By Michael Rice, LISAC
One of the necessary approaches in dealing with addicts or alcoholics is to help the person release or let go of all their shame and guilt. You don’t have to be an addict or an alcoholic for this to be effective in your life. Anyone who harbors shame and guilt will not know true happiness and peace of mind until they are rid of their shameful and guilt ridden thoughts.
What is often amazing to both myself and to my clients is to discover that much of what they are keeping secretive, along with the fear of being discovered, is so trite in nature that if or when others did find out, the discoverers would either be understanding, bored, or not even care. All the stress and fears of being discovered are self-imposed. It would also appear that those who are most susceptible to shame and guilt by the manipulation of others who believe what one “should’ think or do, are the most easily taken advantage of. These individuals have a very hard time in saying “no” to others and end up doing things that they really would rather not do only to please the person making the request. They would create feelings of shame and guilt in themselves if they refused the requests of others. Afterwards, they begin to feel angry and turn their anger inwardly (depression) because they would feel guilty and shameful if they let their anger out. Continually giving up one’s own wants and needs for the sake of someone else’s wants and needs will lead to unhappiness. Once a person shows signs of continually trying to please others, others will begin to take advantage of this trait. No one can walk on you if you don’t lay down.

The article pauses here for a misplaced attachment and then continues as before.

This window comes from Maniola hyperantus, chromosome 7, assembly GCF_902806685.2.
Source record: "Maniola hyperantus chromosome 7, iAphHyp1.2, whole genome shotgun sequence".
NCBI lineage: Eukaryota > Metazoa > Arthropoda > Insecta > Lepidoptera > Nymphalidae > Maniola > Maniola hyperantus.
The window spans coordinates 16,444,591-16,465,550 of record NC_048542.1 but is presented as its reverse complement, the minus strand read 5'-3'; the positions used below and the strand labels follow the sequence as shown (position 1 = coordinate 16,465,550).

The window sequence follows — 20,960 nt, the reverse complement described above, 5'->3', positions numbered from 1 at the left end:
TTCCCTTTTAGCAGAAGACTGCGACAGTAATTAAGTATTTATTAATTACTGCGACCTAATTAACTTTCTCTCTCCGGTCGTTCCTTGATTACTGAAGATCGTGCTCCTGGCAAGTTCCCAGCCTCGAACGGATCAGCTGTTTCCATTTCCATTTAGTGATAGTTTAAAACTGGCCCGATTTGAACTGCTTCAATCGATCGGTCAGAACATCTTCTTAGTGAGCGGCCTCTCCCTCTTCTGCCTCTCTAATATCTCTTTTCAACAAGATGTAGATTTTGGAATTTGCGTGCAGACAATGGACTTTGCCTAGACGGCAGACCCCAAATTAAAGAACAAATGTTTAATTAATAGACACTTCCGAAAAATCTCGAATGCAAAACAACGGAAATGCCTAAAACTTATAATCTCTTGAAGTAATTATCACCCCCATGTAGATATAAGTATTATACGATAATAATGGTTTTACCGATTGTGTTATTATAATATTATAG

In A.A., members who seek recovery along with their sobriety do more than merely attend meetings. They put the twelve steps into action with the help of a sponsor. Ridding one’s self of shame and guilt is like having the weight of the world taken off one’s shoulders. It’s like being able to exhale after holding your breath for years. I have even witnessed some individuals break down in tears of joy after letting go of their shame and guilt. It is truly a sight to behold and an experience one never forgets once they release it. The process involves making amends wherever possible, forgiving one’s self, and realizing that they are humans who are prone to make mistakes and yet still be loved; feeling worthy of giving and receiving love.
One’s lack of self love is due to their perception about themselves which is laden in shame and guilt. The second genetic need for Love and Belonging is so powerful that when adequately acquired, all of the other genetic needs seem to be more easily attained. Not only does one need Love and Belonging from others but from one’s self. How can you expect others to love you if you don’t like and love yourself?
Personally, I contend that when a person finds love through someone else’s acceptance, they are actually feeling love for themselves as much as for their partner. It is the concept of, “I like me better because you love me.” Love for another person enhances our need for love of our self.
In the movie, “As Good As It Gets,” Melvin Udall (Jack Nicholson) begins to realize he is miserable without love and belonging? He finds himself being attracted to Carol Connelly (Helen Hunt) and on a casual date he says to her, “You make me want to be a better man.” Melvin has reached an epiphany and realizes that if he wants love and belonging, he needs to stop being such a jerk that drives others away. He’s beginning to deal with his shame and guilt. And what does this all mean? If you want things in life to be better, the first person who needs to change is one’s self.